If you experience symptoms such as burping, bloating, any other form of indigestion, have cholecystitis or any other sort of trouble with your liver or gallbladder– or both, as they work in conjunction— then you may want to consider learning the nutrients you can use to support these organs. In fact, your entire health is impacted in every way by these organs. You might be familiar with the indicatory right shoulder blade pain if you have gallbladder problems. Liver issues can lead to tension in the neck. Common issues which can be caused by liver or gallbladder dysfunction include chronic fatigue, irritability, depression, anxiety, dry skin, blood sugar issues, acne, eczema, rosacea, psoriasis, and bumps on the back of the arms.
Beet powder or beets are a convenient first option to consider for anything liver and gallbladder related, as long as it’s well tolerated. There’s a compound called taurine in beets. Another “ingredient” naturally instilled in this root vegetable called betaine assists in digestion by helping to thin the bile and help eliminate toxins at the same time. Therefore, if you can’t tolerate beets as a whole, you may benefit from these separately. Beets themselves have been known to help people who might otherwise have to get a cholestectomy, or in other words, gallbladder removal. It acts as a kind of “roto- rooter” for the most important detoxification pathway on which everything else is based. If toxins aren’t passing through the area fluidly, there will be back-up everywhere else– from the pores to the sinuses. Bowel movements will also become irregular as the gallbladder, which rhythmically contracts with regular meals, controls motility.
If beets aren’t well tolerated, choline is a valuable substance that can help thin the bile, fight fatty liver by emptying out the liver and gallbladder, and stop pain in its tracks. I’ve greatly benefitted from this in acute situations. Choline has shown in studies to be helpful with fatty liver and weight loss, and has it’s own larger array of benefits, often being grouped in with the other “B vitamins” but unfortunately, not being listed as a nutrient with a minimum daily requirement.
Lecithin can also work in the gallbladder by the same action of thinning and (emulsifying) the bile. This is important when gallbladder stagnation is so common. Lecithin is additionally known to help with nervous system support. This is because like everything else, the brain relies on the gallbladder/ liver detox pathway to be flowing freely for its toxins to be able to pass through. We need the properly functioning bile to break fat down and assimilate it for use in our brain and body.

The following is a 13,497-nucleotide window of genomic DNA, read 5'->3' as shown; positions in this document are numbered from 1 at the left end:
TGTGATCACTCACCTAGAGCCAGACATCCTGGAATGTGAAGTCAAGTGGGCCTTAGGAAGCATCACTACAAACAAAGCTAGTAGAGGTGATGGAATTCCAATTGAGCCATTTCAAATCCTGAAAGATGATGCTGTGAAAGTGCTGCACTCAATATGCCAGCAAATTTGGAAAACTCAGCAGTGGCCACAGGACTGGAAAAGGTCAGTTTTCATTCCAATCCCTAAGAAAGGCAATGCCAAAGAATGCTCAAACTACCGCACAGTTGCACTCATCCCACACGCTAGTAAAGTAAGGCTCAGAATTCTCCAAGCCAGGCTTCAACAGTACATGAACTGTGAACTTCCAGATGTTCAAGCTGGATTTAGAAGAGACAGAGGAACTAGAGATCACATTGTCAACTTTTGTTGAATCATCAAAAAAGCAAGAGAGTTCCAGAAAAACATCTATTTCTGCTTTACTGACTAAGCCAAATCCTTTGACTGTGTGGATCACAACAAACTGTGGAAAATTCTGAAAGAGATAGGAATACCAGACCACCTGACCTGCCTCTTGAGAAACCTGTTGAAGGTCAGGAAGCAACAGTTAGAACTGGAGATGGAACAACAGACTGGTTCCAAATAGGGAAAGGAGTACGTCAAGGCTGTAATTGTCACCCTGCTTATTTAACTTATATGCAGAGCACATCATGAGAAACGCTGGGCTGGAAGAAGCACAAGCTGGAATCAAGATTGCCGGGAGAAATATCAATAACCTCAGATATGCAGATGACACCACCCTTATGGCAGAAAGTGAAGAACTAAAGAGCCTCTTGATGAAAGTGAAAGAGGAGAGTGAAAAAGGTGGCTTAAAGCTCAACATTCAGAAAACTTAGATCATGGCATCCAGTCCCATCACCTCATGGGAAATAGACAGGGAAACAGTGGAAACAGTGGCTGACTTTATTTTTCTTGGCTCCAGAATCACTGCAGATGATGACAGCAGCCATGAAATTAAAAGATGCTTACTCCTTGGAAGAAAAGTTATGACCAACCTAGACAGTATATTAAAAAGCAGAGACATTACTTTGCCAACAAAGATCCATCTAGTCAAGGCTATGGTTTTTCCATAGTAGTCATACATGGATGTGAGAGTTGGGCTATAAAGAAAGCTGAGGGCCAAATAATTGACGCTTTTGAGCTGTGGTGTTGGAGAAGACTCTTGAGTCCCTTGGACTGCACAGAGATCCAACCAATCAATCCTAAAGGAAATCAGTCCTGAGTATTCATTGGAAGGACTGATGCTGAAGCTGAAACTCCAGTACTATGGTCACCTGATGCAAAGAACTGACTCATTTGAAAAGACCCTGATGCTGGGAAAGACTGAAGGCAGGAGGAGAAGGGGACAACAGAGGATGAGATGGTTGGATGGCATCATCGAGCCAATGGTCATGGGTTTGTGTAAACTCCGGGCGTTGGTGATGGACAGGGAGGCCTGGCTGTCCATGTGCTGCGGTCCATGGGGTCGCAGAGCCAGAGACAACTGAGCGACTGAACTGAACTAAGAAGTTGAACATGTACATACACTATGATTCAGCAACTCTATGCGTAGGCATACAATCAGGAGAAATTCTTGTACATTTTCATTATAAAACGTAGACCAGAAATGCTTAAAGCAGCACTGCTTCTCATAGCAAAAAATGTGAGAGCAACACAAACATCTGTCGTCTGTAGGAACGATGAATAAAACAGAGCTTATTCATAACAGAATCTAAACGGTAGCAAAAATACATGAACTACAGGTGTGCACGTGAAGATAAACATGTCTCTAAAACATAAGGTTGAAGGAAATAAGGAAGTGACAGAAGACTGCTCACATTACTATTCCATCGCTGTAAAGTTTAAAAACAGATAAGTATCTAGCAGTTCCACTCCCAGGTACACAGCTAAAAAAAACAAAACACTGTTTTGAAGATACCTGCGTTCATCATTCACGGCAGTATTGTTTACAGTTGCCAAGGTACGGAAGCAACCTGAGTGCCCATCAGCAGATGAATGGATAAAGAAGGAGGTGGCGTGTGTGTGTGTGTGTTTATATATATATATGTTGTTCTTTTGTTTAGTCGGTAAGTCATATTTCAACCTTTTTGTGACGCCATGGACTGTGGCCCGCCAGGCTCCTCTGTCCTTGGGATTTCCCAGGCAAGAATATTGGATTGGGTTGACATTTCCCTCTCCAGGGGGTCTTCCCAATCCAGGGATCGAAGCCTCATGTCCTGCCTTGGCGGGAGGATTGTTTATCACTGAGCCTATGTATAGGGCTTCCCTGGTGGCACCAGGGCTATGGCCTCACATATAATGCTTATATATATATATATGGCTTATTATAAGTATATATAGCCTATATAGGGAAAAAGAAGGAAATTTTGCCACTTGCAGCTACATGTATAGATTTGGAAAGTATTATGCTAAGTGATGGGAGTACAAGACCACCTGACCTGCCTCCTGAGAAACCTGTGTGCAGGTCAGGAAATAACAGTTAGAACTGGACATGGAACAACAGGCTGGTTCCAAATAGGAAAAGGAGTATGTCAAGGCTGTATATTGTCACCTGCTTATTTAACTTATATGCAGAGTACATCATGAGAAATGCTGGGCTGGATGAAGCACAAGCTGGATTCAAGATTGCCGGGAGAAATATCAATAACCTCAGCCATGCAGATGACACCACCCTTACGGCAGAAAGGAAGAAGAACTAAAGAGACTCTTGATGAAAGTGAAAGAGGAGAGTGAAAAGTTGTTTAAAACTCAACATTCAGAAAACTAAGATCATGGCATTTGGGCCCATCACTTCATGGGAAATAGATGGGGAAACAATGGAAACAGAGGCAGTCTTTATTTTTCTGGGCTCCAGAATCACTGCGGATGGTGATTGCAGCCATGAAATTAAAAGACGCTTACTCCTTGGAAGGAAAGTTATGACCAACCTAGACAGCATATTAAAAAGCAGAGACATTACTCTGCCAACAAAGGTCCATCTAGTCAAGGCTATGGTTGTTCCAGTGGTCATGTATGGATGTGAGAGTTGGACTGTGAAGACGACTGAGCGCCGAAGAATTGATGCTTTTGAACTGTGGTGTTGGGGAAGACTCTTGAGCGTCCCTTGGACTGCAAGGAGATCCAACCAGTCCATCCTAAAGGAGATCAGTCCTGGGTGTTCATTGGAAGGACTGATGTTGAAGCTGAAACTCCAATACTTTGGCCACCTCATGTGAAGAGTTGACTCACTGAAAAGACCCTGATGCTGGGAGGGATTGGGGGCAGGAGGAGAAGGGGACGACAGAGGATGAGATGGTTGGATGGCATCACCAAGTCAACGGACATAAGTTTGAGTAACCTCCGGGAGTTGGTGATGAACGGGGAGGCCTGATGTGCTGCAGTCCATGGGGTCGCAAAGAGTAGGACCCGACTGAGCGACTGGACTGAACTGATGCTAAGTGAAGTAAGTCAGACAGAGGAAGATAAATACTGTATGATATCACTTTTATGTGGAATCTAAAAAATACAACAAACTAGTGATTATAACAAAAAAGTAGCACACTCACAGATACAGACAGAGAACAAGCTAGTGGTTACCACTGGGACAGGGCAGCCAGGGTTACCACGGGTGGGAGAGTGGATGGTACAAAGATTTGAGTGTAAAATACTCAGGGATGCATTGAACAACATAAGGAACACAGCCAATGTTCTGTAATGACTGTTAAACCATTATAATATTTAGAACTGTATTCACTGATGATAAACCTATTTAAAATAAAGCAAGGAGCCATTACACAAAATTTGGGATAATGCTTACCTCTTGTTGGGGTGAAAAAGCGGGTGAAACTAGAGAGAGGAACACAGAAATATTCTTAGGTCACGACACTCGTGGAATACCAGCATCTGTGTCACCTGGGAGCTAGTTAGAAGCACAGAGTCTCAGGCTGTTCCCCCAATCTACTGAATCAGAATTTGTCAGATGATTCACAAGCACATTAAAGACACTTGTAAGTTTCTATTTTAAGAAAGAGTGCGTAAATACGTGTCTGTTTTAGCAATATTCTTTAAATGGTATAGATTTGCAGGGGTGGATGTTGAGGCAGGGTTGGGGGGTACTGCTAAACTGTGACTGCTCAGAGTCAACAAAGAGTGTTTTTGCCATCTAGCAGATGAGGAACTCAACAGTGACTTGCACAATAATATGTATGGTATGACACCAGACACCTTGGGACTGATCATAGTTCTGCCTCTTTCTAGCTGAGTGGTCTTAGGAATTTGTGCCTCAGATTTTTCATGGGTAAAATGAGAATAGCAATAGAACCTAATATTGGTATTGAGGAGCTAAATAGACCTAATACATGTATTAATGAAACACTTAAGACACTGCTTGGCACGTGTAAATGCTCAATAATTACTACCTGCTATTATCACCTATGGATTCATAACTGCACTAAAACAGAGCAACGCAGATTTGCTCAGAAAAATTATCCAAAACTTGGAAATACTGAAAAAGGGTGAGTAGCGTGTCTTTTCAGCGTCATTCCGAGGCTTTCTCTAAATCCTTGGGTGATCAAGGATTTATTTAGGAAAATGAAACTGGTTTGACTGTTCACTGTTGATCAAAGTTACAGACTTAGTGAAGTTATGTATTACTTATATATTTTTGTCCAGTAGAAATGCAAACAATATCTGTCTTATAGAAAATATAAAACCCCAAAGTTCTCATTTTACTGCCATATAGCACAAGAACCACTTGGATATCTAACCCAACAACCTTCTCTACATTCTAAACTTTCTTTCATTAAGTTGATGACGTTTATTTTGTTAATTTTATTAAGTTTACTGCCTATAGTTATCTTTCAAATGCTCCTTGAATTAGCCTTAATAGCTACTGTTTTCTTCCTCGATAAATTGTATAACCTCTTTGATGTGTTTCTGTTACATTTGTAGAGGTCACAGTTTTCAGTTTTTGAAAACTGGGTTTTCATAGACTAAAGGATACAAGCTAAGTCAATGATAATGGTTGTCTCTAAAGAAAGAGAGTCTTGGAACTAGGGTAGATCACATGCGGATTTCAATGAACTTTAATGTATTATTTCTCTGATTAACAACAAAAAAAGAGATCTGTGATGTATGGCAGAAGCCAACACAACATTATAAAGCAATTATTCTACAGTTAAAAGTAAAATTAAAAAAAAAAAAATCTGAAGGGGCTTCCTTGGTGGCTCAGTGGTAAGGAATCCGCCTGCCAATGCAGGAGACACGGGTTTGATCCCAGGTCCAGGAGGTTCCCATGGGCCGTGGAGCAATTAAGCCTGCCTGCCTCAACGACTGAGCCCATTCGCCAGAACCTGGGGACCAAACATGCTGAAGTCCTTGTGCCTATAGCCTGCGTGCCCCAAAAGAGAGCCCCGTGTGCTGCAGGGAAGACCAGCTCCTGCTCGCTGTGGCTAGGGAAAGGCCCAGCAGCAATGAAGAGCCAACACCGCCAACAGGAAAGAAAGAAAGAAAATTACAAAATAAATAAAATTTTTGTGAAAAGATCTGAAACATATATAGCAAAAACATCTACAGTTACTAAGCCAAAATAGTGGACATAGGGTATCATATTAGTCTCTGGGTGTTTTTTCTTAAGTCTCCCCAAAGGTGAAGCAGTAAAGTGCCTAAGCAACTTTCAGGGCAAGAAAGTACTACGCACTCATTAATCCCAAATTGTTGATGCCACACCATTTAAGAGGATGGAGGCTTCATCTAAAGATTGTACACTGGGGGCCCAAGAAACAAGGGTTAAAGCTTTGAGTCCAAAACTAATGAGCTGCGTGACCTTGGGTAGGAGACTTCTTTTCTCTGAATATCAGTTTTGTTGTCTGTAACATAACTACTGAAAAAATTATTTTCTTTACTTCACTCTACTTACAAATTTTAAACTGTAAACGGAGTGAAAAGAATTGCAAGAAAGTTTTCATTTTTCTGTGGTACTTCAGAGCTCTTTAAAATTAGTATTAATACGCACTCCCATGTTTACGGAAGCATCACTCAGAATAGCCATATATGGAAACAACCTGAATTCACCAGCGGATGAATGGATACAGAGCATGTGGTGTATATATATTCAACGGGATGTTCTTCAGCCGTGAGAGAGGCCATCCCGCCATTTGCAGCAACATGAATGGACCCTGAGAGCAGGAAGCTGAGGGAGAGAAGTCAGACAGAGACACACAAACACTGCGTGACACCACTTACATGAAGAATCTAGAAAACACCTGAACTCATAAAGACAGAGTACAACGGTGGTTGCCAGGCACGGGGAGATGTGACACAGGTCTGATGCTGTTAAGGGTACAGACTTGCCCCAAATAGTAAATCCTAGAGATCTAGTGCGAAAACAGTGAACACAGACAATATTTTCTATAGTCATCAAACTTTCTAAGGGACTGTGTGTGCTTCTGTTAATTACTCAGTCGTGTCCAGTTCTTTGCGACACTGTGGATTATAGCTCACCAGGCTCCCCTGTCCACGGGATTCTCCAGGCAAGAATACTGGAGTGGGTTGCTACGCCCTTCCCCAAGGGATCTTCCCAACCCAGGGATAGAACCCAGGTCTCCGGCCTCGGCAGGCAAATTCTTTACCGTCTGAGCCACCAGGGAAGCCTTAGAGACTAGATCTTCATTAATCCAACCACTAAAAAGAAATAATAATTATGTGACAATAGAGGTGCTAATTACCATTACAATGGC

Bile can become thick when we take in processed, less recognizable fats to the body like canola and other refined vegetable oils. These are often exchanged in avoidance of wrongly villainized saturated fats). This along with not eating enough, not eating regularly, and not consuming fats that the body can more easily recognize and process, can form a sludge. This can eventually turn into gallstones and even over time crystallize significant portions of the gallbladder. This leads many to believe they have to resort to the removal of these vital organs. We need gallbladders for fat digestion which is required to make every cell in our body, to make our skin smooth, get rid of toxins and absorb nutrients. This is why it’s so important to eat the right, unrefined fats such as avocado, hemp, flax and chia seeds as well as whole, grass- fed milk and butter, or ghee if you’re lactose intolerant. Other sources include chicken with the skin on, tallow, and even lard for pork eaters. As long as the source is high in quality and comes from grass fed, pasture raised animals this can be extremely supportive to not only gallbladder contraction and health, but also for nutrients, immunity, and even heart and brain health! If you’d like to learn more about this, I have multiple blog posts about this: Why you Need fat for Optimal Health- Part 1: Digestion and Why you Need Fat for Optimal Health- Part 2: The Benefits all about the importance of fat and how it’s utilized in the body. The vegetable oil and sugar industry have spent a lot of money to propagate the idea that saturated fat is bad. However, these are exactly the kind of fats we need. These fats trigger the release of cholecystokinin in the gallbladder. In addition to processing fat, its rhythmic release regulates bowel movements. It also creates the feeling of fullness when we eat. Importantly, we need cholesterol to create the bile that breaks down all the toxins we consume every day.
I advise against getting any organ removed if at all possible. If you feel pressured into a decision but have time (if the situation is not truly dire), get a second opinion from a holistic practitioner or functional doctor. Of course, emergencies happen and modern medicine is helpful and there for a reason. At the same time, however, there’s no such thing as an “accessory” organ.
I’ve been taught by a practitioner who’s saved hundreds of gallbladders in people who thought they had no choice. They stated that they believed the vast majority of cases can be helped by other interventions.
If you already have your gallbladder removed, hope isn’t lost. There are certainly things you can do, such as taking bile salts with meals to emulsify fats you take in (like your gallbladder used to do). Unfortunately, many doctors simply aren’t educated on the functions of these organs with regard to nutritional requirements. The knowledge could help mitigate a lot of the symptoms people experience after surgery, and improve the quality of life. It’s also important to support the liver if you’ve removed it’s friend the gallbladder as it now needs to work overtime to eliminate built- up toxins. Enzymes are also supportive for processing food better when the gallbladder is removed or impaired.